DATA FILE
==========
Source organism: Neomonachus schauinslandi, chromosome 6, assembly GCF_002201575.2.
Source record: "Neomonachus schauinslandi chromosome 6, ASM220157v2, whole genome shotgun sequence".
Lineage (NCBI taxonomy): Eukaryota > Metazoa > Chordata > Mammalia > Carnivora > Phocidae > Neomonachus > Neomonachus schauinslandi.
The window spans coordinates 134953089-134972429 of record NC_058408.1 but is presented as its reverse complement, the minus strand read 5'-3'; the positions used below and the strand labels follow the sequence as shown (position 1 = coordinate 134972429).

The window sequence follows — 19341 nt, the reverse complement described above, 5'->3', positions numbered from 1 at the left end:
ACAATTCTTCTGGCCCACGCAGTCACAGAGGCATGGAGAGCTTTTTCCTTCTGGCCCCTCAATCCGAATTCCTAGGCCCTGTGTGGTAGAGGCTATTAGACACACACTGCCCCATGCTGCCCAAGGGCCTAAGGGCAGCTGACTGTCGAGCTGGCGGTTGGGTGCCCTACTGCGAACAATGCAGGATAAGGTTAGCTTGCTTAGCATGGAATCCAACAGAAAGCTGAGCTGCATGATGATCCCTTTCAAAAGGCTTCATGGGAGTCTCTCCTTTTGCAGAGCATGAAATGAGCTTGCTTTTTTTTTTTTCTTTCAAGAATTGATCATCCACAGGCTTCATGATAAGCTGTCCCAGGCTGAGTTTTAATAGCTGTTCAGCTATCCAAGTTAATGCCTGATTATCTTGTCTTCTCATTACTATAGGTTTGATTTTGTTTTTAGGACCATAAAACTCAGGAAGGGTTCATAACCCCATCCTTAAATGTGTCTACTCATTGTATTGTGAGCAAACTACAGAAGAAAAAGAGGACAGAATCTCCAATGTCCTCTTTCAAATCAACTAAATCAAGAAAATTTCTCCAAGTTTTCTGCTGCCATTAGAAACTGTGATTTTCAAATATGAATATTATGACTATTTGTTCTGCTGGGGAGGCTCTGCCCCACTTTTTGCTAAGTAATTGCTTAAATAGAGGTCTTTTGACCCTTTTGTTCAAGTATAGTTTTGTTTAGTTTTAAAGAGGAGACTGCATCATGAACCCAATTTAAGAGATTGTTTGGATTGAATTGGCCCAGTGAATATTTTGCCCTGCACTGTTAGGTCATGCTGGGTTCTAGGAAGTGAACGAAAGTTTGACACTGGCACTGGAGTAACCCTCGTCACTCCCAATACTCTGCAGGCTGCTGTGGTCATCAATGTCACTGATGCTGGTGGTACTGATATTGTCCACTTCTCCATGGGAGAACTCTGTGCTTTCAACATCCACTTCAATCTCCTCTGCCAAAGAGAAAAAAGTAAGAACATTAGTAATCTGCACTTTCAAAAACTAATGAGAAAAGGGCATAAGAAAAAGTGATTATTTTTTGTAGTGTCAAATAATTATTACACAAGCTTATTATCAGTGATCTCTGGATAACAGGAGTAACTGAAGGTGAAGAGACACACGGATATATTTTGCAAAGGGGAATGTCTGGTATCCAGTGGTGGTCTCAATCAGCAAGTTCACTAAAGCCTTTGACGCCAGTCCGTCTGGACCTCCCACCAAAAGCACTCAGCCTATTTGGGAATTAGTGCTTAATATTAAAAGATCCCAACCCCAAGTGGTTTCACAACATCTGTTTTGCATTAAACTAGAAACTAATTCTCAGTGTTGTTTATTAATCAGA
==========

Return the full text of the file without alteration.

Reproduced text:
Source organism: Neomonachus schauinslandi, chromosome 6, assembly GCF_002201575.2.
Source record: "Neomonachus schauinslandi chromosome 6, ASM220157v2, whole genome shotgun sequence".
Lineage (NCBI taxonomy): Eukaryota > Metazoa > Chordata > Mammalia > Carnivora > Phocidae > Neomonachus > Neomonachus schauinslandi.
The window spans coordinates 134953089-134972429 of record NC_058408.1 but is presented as its reverse complement, the minus strand read 5'-3'; the positions used below and the strand labels follow the sequence as shown (position 1 = coordinate 134972429).

The window sequence follows — 19341 nt, the reverse complement described above, 5'->3', positions numbered from 1 at the left end:
ACAATTCTTCTGGCCCACGCAGTCACAGAGGCATGGAGAGCTTTTTCCTTCTGGCCCCTCAATCCGAATTCCTAGGCCCTGTGTGGTAGAGGCTATTAGACACACACTGCCCCATGCTGCCCAAGGGCCTAAGGGCAGCTGACTGTCGAGCTGGCGGTTGGGTGCCCTACTGCGAACAATGCAGGATAAGGTTAGCTTGCTTAGCATGGAATCCAACAGAAAGCTGAGCTGCATGATGATCCCTTTCAAAAGGCTTCATGGGAGTCTCTCCTTTTGCAGAGCATGAAATGAGCTTGCTTTTTTTTTTTTCTTTCAAGAATTGATCATCCACAGGCTTCATGATAAGCTGTCCCAGGCTGAGTTTTAATAGCTGTTCAGCTATCCAAGTTAATGCCTGATTATCTTGTCTTCTCATTACTATAGGTTTGATTTTGTTTTTAGGACCATAAAACTCAGGAAGGGTTCATAACCCCATCCTTAAATGTGTCTACTCATTGTATTGTGAGCAAACTACAGAAGAAAAAGAGGACAGAATCTCCAATGTCCTCTTTCAAATCAACTAAATCAAGAAAATTTCTCCAAGTTTTCTGCTGCCATTAGAAACTGTGATTTTCAAATATGAATATTATGACTATTTGTTCTGCTGGGGAGGCTCTGCCCCACTTTTTGCTAAGTAATTGCTTAAATAGAGGTCTTTTGACCCTTTTGTTCAAGTATAGTTTTGTTTAGTTTTAAAGAGGAGACTGCATCATGAACCCAATTTAAGAGATTGTTTGGATTGAATTGGCCCAGTGAATATTTTGCCCTGCACTGTTAGGTCATGCTGGGTTCTAGGAAGTGAACGAAAGTTTGACACTGGCACTGGAGTAACCCTCGTCACTCCCAATACTCTGCAGGCTGCTGTGGTCATCAATGTCACTGATGCTGGTGGTACTGATATTGTCCACTTCTCCATGGGAGAACTCTGTGCTTTCAACATCCACTTCAATCTCCTCTGCCAAAGAGAAAAAAGTAAGAACATTAGTAATCTGCACTTTCAAAAACTAATGAGAAAAGGGCATAAGAAAAAGTGATTATTTTTTGTAGTGTCAAATAATTATTACACAAGCTTATTATCAGTGATCTCTGGATAACAGGAGTAACTGAAGGTGAAGAGACACACGGATATATTTTGCAAAGGGGAATGTCTGGTATCCAGTGGTGGTCTCAATCAGCAAGTTCACTAAAGCCTTTGACGCCAGTCCGTCTGGACCTCCCACCAAAAGCACTCAGCCTATTTGGGAATTAGTGCTTAATATTAAAAGATCCCAACCCCAAGTGGTTTCACAACATCTGTTTTGCATTAAACTAGAAACTAATTCTCAGTGTTGTTTATTAATCAGA